In what has been described as the most rigorous assessment of NHS trusts to date the Care Quality Commission’s annual performance rating has shown that while more are achieving higher overall standards a significant number are persistently failing to hit targets.

According to the CQC, which took over from its predecessor the Healthcare Commission earlier this year, PCT’s earned better results overall than ever before with more than half of the 392 currently operating in the country achieving scores of ‘excellent’ or ‘good’ for the first time.

In addition, it seems that trusts are getting better at controlling spending, with “a significant improvement” seen in ratings for financial management, which is particularly encouraging given that the health service is facing a financial drought over the coming years as the government freezes budget increases.

The Commission also highlighted notable achievements in increasing the number of patients (98%) seen in A&E departments within four hours of arrival and the number receiving hospital treatment within 18 weeks of being referred by a GP, as well as greater Chlamydia screening and a big reduction in the notorious suberbugs MRSA and Clostridium difficile.

And an impressive 37 trusts were rated double-excellent, including The Royal Marsden NHS Foundation Trust, which has achieved this score for the fourth year running. Barking, Havering and Redbridge University Hospitals NHS Trust was the only one to be rated double-weak, but last year six trusts were scored as such, showing a marked improvement this year.

However, the Commission said it was concerned over the 20 trusts voted ‘weak’ and the further 27 that have not managed to score above ‘fair’ on Quality and Financial Management in the last four years, stressing that these will face a ‘tough’ challenge to meet requirements of the new registration system due for introduction in April next year, after which all trusts must be registered in order to legally function.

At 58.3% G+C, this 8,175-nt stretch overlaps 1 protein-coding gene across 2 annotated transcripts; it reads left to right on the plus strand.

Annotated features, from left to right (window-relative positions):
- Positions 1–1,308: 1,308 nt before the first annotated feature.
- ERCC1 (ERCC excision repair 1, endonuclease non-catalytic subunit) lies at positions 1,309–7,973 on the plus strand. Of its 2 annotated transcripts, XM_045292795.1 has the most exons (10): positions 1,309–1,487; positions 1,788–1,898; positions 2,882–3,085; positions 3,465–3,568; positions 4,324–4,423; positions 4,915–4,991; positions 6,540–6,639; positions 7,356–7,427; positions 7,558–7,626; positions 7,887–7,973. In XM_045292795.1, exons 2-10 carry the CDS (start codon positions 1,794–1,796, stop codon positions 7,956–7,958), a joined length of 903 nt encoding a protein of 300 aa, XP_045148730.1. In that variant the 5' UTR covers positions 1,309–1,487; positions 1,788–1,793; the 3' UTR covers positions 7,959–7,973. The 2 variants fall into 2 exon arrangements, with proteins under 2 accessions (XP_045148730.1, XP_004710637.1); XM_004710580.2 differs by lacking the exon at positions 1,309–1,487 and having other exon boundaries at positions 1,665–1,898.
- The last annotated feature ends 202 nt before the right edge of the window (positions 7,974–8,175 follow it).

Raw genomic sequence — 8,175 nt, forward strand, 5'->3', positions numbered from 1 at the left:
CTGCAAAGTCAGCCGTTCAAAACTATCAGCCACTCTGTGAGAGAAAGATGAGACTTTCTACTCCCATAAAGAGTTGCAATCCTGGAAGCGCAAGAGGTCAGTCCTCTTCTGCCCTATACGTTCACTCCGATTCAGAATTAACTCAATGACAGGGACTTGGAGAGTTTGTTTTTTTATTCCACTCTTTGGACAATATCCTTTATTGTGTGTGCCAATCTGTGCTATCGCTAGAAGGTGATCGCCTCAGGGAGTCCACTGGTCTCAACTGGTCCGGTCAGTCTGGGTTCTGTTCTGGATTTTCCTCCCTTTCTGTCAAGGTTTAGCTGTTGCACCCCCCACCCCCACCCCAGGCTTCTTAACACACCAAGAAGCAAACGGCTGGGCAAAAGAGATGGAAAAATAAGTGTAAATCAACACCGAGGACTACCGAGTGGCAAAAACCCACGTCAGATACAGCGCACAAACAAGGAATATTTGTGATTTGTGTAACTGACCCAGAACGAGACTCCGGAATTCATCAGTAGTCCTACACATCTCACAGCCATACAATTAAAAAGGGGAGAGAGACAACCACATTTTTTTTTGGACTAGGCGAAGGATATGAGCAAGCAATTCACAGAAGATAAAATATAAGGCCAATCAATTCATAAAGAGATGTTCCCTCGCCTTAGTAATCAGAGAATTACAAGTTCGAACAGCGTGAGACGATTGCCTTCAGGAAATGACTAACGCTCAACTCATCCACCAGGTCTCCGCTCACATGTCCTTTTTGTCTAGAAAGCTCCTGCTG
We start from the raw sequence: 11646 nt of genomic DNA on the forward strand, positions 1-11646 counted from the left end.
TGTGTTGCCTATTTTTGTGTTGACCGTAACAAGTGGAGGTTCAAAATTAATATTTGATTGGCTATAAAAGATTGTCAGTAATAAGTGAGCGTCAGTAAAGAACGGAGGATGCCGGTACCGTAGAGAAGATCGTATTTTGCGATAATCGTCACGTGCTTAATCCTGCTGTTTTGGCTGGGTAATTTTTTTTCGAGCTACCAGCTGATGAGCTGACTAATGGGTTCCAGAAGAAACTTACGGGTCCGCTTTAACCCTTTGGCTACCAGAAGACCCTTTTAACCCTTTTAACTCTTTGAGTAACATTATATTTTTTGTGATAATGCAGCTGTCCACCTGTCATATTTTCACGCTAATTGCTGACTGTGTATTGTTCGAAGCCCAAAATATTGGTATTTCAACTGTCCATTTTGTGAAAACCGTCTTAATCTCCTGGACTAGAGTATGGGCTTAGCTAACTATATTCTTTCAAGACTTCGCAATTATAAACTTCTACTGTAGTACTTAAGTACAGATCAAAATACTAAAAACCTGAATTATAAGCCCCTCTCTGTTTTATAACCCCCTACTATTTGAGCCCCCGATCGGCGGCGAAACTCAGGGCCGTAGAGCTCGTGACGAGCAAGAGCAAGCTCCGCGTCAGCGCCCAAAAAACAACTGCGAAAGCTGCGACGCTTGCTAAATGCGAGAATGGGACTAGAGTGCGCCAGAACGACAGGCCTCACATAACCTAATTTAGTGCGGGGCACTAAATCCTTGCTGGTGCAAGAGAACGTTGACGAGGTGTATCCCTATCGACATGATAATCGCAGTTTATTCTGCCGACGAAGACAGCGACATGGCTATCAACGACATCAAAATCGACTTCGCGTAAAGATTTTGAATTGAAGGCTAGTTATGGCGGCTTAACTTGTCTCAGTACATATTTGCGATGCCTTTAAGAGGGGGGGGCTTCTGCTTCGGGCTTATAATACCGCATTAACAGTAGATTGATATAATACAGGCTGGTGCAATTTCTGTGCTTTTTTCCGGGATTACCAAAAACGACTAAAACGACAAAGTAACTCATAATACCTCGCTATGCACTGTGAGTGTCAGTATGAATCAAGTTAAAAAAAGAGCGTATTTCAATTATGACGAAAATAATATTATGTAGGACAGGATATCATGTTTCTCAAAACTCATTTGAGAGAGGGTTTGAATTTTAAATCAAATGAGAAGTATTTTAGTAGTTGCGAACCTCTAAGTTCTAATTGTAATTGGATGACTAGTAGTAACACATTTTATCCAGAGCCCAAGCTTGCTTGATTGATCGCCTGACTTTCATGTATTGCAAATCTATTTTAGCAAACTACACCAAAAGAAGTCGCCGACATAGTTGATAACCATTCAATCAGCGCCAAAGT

And highlighting other areas in need of improvement, the CQC criticised the 63,000 operations that were cancelled during the year for non-clinical reasons and the fact that just 37% of acute trusts were up to scratch on stroke care. In addition, it said while progress has been made in the fight against hospital-acquired infections acute trusts must get better at infection control, with 48 failing on at least one of the three relevant standards compared to 44 last year.

Commenting on the findings, CQC chief executive Cynthia Bower said the NHS has performed well on quality, which is “good news in the face of a rigorous assessment”, but, she added, “it is clear that some trusts are struggling and that some issues are proving tough nuts to crack”.

“My biggest concern is those trusts that are ‘weak’ and persistently ‘weak’ or ‘fair’…I want to ring the alarm bell in the boardrooms of these organisations,” she said, and warned: “Next year, all trusts must register with us to legally function. It is clear that many have significant work to do and a short time in which to do it.”

Understanding the problem
Also commenting on the results, Niall Dickson, chief executive of think-tank the King’s Fund, argued that: “Patients served by the hospitals and other services that consistently rank at the bottom have a right to know why these organisations are not providing the quality of services that is expected from them. We need to understand whether the problems are managerial or structural, and what is being done to help them raise their game”.

And he pointed out that the current performance “has been achieved in a period of funding growth – the big challenge going forward will be to maintain and improve those standards when money is tight”.

Steve Barnet, chief executive of the NHS Confederation, also stressed that with the NHS entering the most demanding period of financial pressure in its history the reasons why some trusts are consistently scoring under par need to be understood “if the performance of the best trusts is to be reflected across the whole of the system”.

“These figures provide leaders in the NHS with a focus on where they can do better in the year ahead and highlight where improvements need to be made – the challenge is to make sure that they are,” he stressed.